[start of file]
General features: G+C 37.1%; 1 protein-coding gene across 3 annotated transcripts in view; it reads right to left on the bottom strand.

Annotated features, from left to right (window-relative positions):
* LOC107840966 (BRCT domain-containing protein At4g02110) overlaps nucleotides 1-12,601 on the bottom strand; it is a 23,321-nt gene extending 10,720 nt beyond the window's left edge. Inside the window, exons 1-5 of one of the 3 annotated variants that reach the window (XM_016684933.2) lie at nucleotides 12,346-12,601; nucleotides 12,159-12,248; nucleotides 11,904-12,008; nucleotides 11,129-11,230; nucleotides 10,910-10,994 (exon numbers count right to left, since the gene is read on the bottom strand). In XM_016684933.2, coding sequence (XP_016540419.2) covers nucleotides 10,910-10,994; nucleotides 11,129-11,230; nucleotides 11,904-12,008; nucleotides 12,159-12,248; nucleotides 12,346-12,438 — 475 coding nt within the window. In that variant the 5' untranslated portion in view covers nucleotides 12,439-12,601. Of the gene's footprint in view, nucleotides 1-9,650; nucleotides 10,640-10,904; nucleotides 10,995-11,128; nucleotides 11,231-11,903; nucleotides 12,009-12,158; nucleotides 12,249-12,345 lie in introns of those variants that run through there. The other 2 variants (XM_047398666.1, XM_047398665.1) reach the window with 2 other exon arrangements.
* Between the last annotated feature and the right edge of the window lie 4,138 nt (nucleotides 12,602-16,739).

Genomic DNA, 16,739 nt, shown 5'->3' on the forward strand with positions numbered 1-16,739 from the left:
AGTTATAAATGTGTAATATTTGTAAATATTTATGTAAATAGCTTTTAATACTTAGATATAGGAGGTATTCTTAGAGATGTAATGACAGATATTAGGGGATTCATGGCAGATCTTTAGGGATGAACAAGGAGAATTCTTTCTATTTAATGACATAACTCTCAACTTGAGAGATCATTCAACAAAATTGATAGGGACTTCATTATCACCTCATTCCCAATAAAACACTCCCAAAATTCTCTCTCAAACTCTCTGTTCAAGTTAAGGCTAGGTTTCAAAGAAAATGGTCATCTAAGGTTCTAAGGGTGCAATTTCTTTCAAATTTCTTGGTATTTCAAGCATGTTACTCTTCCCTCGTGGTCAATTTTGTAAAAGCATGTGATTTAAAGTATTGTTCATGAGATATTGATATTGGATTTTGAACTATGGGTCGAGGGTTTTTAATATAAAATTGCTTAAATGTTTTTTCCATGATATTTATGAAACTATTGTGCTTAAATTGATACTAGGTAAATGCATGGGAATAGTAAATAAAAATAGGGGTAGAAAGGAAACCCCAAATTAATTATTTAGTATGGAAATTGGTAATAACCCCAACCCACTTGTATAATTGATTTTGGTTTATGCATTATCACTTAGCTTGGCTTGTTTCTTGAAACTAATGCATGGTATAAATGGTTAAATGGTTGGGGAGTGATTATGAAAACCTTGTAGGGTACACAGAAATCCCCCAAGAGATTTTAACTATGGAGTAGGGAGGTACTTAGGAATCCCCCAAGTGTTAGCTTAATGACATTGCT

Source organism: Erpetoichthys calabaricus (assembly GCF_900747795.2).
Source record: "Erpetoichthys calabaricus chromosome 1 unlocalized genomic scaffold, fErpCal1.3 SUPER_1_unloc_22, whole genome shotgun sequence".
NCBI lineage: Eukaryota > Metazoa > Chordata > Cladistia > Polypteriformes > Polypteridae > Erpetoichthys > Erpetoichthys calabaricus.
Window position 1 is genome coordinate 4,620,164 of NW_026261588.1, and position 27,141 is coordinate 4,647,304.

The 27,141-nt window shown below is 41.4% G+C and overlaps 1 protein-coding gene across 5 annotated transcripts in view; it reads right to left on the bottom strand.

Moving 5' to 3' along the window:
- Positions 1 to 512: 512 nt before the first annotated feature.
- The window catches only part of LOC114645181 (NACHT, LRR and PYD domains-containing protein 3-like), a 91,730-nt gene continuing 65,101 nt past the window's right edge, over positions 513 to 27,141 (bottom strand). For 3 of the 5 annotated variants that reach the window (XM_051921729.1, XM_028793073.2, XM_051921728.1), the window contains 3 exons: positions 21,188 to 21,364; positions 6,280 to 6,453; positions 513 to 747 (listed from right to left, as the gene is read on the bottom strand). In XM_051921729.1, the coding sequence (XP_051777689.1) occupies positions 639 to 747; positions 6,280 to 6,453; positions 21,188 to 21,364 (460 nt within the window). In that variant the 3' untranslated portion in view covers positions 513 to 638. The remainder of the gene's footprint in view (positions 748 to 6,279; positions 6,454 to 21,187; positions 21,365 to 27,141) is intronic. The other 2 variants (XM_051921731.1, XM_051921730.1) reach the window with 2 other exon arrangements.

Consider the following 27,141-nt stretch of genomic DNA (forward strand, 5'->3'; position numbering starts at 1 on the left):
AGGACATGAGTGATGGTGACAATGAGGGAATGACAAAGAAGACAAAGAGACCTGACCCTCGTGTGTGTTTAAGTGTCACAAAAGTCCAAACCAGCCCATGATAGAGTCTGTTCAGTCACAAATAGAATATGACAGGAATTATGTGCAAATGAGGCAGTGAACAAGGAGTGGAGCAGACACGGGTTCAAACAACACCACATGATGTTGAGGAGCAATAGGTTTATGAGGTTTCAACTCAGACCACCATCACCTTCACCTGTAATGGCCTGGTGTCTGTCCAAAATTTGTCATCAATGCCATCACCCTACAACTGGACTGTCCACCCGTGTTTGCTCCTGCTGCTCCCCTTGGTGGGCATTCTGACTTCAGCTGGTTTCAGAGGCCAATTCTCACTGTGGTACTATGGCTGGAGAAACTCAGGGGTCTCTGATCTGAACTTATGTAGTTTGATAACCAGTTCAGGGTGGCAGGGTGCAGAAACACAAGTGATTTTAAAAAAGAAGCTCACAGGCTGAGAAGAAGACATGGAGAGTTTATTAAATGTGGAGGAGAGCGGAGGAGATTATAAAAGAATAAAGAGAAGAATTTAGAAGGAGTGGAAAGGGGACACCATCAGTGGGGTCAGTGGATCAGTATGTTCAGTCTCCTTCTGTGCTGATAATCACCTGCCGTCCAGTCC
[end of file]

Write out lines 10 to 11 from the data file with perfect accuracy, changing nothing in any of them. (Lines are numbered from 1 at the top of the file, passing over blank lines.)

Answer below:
Window position 1 is genome coordinate 4,620,164 of NW_026261588.1, and position 27,141 is coordinate 4,647,304.

The 27,141-nt window shown below is 41.4% G+C and overlaps 1 protein-coding gene across 5 annotated transcripts in view; it reads right to left on the bottom strand.